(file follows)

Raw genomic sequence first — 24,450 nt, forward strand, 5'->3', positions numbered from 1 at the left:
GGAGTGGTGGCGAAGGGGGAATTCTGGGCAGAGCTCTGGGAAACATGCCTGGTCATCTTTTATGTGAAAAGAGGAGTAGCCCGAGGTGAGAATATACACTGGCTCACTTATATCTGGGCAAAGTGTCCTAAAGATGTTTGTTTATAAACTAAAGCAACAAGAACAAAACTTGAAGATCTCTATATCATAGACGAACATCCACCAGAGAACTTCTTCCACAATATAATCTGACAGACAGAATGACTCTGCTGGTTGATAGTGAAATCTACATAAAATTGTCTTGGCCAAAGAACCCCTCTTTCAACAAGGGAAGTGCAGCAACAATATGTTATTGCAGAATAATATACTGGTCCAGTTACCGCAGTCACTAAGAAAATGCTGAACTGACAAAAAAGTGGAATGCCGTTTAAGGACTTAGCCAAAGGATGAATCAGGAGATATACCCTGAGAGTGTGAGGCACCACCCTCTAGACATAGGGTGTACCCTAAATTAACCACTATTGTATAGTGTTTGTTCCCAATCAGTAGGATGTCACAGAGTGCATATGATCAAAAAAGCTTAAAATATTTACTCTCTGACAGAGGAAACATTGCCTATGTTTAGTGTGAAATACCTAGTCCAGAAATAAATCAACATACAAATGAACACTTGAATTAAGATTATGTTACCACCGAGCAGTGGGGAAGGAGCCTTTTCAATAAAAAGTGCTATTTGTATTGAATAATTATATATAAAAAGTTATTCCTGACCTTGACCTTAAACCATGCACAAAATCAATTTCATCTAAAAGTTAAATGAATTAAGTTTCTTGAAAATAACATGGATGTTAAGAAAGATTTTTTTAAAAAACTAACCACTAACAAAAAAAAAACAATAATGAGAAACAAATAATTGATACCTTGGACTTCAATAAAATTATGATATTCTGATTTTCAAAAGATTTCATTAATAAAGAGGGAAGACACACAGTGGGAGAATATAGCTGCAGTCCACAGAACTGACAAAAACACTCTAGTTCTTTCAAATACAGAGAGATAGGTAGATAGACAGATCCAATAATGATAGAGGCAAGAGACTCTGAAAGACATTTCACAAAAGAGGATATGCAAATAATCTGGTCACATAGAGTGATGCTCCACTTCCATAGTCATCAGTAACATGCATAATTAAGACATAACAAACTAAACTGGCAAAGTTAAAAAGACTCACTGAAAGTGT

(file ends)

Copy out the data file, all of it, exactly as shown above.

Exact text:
Raw genomic sequence first — 24,450 nt, forward strand, 5'->3', positions numbered from 1 at the left:
GGAGTGGTGGCGAAGGGGGAATTCTGGGCAGAGCTCTGGGAAACATGCCTGGTCATCTTTTATGTGAAAAGAGGAGTAGCCCGAGGTGAGAATATACACTGGCTCACTTATATCTGGGCAAAGTGTCCTAAAGATGTTTGTTTATAAACTAAAGCAACAAGAACAAAACTTGAAGATCTCTATATCATAGACGAACATCCACCAGAGAACTTCTTCCACAATATAATCTGACAGACAGAATGACTCTGCTGGTTGATAGTGAAATCTACATAAAATTGTCTTGGCCAAAGAACCCCTCTTTCAACAAGGGAAGTGCAGCAACAATATGTTATTGCAGAATAATATACTGGTCCAGTTACCGCAGTCACTAAGAAAATGCTGAACTGACAAAAAAGTGGAATGCCGTTTAAGGACTTAGCCAAAGGATGAATCAGGAGATATACCCTGAGAGTGTGAGGCACCACCCTCTAGACATAGGGTGTACCCTAAATTAACCACTATTGTATAGTGTTTGTTCCCAATCAGTAGGATGTCACAGAGTGCATATGATCAAAAAAGCTTAAAATATTTACTCTCTGACAGAGGAAACATTGCCTATGTTTAGTGTGAAATACCTAGTCCAGAAATAAATCAACATACAAATGAACACTTGAATTAAGATTATGTTACCACCGAGCAGTGGGGAAGGAGCCTTTTCAATAAAAAGTGCTATTTGTATTGAATAATTATATATAAAAAGTTATTCCTGACCTTGACCTTAAACCATGCACAAAATCAATTTCATCTAAAAGTTAAATGAATTAAGTTTCTTGAAAATAACATGGATGTTAAGAAAGATTTTTTTAAAAAACTAACCACTAACAAAAAAAAAACAATAATGAGAAACAAATAATTGATACCTTGGACTTCAATAAAATTATGATATTCTGATTTTCAAAAGATTTCATTAATAAAGAGGGAAGACACACAGTGGGAGAATATAGCTGCAGTCCACAGAACTGACAAAAACACTCTAGTTCTTTCAAATACAGAGAGATAGGTAGATAGACAGATCCAATAATGATAGAGGCAAGAGACTCTGAAAGACATTTCACAAAAGAGGATATGCAAATAATCTGGTCACATAGAGTGATGCTCCACTTCCATAGTCATCAGTAACATGCATAATTAAGACATAACAAACTAAACTGGCAAAGTTAAAAAGACTCACTGAAAGTGT